Not content to be a drive-through town, Tonopah is leading the charge of change.
BY MEGG MUELLER
In a 1975 story about Tonopah in Nevada Magazine, the writer spent a great deal of space discussing how favorable Tonopah’s climate is for those suffering from various conditions, such as bronchitis, arthritis, rheumatism, and the like. The more than 6,000-foot elevation and the nearly constant dry winds were said to be cures for many an ailment and the reason many people moved to the town. Along with other descriptions that contained no superlatives, the gritty account of life in Tonopah was said to “grow on you.” The title of the story echoed the writer’s marvel at the town’s very existence: “Tonopah Today: The town that wouldn’t die.”
Tonopah die? Think again. Tonopah has reinvented itself numerous times, some might say just for the fun of it and because it could. But whatever you say, this is the truth about Tonopah today: It is in the middle of everywhere.
FLIP THE SCRIPT
Many towns in Nevada are pegged as being in the middle of nowhere. But Tonopah is turning that idea on its head. As the halfway point between the state’s two largest population centers and the county seat of massive Nye County, Tonopah may seem remote, but its central location is perfect for those who live there.
“Tonopah is the Paris of central Nevada,” remarks Jordan Dillard, a civil engineer working in Tonopah.
Jordan’s comparison isn’t so far fetched as it may seem; the town’s blinding lights come from the heavens, where the stars are free to shine without being overshadowed; impressive structures are not quite as renowned as the Eiffel Tower, but are no less historically romantic; and its denizens are equally fierce when discussing their hometown pride.
“I want people to say ‘This is Tonopah’ in a positive way, not a resigned way,” Bruce Jabbour says.
Bruce is the senior vice president of operations for North Tonopah Development (NTD) and Tonopah Hospitality Services. He’s been in and out of Tonopah for years, working for the Mizpah when it opened and is now back seeing to a host of projects coming to town. His pride in his adopted hometown is infectious, and it’s a message he spreads to everyone he meets, which is quite a lot of people.
As the onsite manager/host/jack-of-all-trades for NTD’s American Quality Suites property, he’s keeping busy. One of the first signs of life when you’re driving south into Tonopah, the property consists of 20 rental units, a hotel, and 25 RV sites.
Many of the units rent to the cadre of temporary workers that come to town for various projects (SolarReserve’s Crescent Dunes solar energy project is the latest big construction event in the area), but recently Bruce opened up two of the units on Airbnb. The units offer two separate bedrooms, plus a shared kitchen, living space, and bathroom, making them perfect for families and couples traveling together who need a little more than a hotel room. While Tonopah currently has about 300 hotel rooms according to Bruce, the near future will bring a host of new properties online. The Sundowner Motel sits at the south end of town and has been closed for more than a decade, but is currently being renovated and will open soon as a major branded hotel, Bruce says. It’s not one of the properties he works for, but he’s happy to report this as it’s all good news for the town.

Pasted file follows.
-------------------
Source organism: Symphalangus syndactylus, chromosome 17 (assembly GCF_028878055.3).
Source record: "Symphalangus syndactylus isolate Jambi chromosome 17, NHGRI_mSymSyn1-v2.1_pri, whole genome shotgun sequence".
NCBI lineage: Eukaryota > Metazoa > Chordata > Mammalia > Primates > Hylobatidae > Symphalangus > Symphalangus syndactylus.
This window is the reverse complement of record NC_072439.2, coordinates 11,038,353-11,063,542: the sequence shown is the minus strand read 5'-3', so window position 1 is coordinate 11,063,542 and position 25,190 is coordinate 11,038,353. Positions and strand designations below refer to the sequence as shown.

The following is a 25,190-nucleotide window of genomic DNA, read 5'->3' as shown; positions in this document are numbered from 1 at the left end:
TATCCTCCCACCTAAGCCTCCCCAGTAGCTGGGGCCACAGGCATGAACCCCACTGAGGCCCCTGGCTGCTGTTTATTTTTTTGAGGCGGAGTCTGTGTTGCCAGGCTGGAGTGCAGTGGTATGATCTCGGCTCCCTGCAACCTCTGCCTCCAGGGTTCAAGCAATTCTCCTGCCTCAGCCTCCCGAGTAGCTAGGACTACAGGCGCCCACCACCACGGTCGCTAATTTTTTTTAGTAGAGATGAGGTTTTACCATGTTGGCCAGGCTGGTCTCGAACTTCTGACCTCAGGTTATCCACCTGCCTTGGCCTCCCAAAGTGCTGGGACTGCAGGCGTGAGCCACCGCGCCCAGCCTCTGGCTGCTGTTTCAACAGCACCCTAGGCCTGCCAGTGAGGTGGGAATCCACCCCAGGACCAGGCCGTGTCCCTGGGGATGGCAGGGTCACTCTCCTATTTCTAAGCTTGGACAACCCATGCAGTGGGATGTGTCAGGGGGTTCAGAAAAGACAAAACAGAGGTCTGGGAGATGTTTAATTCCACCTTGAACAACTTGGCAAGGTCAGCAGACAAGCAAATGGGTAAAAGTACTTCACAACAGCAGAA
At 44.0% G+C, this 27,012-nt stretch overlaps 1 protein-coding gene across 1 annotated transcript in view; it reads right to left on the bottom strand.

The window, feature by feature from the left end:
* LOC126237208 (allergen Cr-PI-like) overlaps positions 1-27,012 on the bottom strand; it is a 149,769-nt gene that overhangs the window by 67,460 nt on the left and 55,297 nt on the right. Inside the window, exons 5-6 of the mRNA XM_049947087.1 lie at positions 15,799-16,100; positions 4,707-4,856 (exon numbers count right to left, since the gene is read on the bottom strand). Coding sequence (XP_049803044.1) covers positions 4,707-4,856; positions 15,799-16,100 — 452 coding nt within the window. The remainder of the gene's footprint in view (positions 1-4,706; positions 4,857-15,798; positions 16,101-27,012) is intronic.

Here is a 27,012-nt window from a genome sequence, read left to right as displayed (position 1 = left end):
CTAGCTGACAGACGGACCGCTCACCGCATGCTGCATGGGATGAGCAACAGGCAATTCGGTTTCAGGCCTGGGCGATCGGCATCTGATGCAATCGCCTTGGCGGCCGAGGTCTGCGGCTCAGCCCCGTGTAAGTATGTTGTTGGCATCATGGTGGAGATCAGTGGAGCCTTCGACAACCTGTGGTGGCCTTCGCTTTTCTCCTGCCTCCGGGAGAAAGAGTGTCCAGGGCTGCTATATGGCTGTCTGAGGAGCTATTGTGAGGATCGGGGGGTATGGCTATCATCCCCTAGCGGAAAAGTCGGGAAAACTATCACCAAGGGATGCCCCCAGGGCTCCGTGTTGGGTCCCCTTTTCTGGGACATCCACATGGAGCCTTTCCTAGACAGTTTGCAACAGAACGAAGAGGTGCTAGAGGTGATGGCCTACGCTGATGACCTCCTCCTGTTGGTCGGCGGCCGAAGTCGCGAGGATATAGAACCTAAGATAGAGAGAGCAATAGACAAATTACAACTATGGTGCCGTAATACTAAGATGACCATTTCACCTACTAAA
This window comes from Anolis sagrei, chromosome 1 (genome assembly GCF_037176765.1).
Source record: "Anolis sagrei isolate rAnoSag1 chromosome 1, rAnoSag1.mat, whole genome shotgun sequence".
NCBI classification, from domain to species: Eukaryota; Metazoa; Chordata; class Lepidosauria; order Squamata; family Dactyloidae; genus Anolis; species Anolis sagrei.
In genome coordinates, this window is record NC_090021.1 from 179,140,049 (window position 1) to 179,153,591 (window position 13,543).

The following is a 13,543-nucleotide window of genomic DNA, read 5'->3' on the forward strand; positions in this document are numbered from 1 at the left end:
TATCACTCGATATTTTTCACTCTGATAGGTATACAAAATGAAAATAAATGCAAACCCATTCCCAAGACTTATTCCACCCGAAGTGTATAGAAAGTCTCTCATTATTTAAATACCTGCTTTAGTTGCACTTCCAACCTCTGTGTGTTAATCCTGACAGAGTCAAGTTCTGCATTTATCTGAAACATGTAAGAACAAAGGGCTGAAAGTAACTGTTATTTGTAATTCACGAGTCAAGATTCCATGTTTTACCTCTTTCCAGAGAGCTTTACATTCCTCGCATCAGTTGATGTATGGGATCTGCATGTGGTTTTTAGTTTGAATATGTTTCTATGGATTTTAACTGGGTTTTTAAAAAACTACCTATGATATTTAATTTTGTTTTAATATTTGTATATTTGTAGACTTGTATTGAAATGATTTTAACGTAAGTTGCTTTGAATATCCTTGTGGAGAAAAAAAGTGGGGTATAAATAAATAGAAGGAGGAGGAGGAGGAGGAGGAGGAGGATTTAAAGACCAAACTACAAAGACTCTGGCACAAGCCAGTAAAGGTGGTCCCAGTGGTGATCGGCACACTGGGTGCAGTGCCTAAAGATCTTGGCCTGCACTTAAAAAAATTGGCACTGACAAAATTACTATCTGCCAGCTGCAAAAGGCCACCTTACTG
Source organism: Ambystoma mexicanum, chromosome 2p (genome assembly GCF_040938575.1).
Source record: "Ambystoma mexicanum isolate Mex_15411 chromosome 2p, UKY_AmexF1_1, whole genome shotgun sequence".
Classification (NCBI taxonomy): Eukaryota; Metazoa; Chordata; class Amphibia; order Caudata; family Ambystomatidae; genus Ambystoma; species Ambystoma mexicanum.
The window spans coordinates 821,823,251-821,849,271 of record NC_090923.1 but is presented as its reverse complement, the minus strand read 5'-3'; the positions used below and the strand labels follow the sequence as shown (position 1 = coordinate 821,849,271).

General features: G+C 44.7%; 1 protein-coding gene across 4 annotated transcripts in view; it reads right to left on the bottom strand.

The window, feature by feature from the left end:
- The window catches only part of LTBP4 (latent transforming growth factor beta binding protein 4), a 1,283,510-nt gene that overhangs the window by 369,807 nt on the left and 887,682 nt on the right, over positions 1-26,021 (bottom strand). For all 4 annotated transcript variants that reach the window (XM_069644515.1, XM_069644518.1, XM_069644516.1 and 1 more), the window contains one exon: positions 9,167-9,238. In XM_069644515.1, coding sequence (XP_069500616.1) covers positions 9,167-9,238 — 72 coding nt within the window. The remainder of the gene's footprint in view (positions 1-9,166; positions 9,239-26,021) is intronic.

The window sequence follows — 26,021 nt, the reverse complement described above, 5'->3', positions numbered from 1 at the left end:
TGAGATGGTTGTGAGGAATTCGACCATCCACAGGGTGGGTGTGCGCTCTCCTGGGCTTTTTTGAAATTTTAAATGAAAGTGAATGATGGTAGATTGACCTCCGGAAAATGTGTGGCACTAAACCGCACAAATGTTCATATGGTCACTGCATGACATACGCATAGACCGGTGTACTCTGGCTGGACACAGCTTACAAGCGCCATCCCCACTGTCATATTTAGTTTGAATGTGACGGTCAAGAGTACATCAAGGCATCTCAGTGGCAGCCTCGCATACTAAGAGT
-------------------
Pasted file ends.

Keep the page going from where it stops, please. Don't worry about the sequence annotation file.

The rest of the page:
Bruce’s company is working on a much-needed five-acre travel plaza and bringing a brand new Holiday Inn Express to town. The travel plaza will be a boon to the truck traffic that passes through town each day—the Nevada Department of Transportation estimates about 5,000 vehicles travel U.S. Route 95 through Tonopah each day—and the hotel will be a major draw for tourists. NTD hopes to break ground on both projects this year.
MIXING THE OLD WITH THE NEW
On the flip side of the new development slated for the north end of town, the middle of the historic district is continuing its own revitalization. The renovation and reopening of the Mizpah Hotel in 2011 was the spark that continues to light Tonopah’s fire today. The venerable queen of Tonopah, the Mizpah came back to sumptuous life under the guiding hands of owners Fred and Nancy Cline. Their son Ramsey has breathed life into the Mizpah Club Casino, adjacent to the hotel. Open just two years now, the Mizpah Club has the town’s first gaming ticket system, live music regularly, a café with the coolest hotel key collection possibly anywhere, and the upgrades and additions continue.
The space had many uses over the years, but it wasn’t until the Cline touch was put on it that it became an enhancement to downtown, instead of an eyesore.
“Downtown had so many buildings shuttered,” Ramsey says. “It was just a shame it hadn’t been kept in better condition.”
The success of Tonopah has become very personal for Nancy, Fred, and Ramsey. California natives, the Clines have deep ties to central Nevada as Nancy’s family hails from the area. Her uncle was a prospector who came to town in 1900 and owned a saloon, while her grandmother was the postmistress of Goldfield. Along with the Mizpah Hotel, the Clines also built the Tonopah Brewing Co., which is so tasty it practically demands that craft beer and barbecue fans lengthen their stay in town so they can have at least two meals there.
“Tonopah literally represents an opportunity for us to honor our heritage, as well as the heritage of Nevada. I have learned so much about the tenacity and perseverance of the generation that came west in search of gold and a better life. I have learned how motivated they were, and how they tolerated and eventually conquered the hardships of the desert, and the hardships of the culture,” Nancy says.
Ramsey now lives in town, and is the inspiration behind the new hostel Fred and Nancy opened this year, which they hope will cater to the town’s younger, European visitors. He helms the casino, and is helping his parents on their newest endeavor: remodeling the Belvada.
BRINGING BACK THE BELVADA
Built in 1906, just a year before the Mizpah which sits kitty-corner along Main Street, the Belvada began life as a bank, housed a saloon, other banks, and more in the seven decades it was open. It’s been closed a long time, but that doesn’t deter Nancy.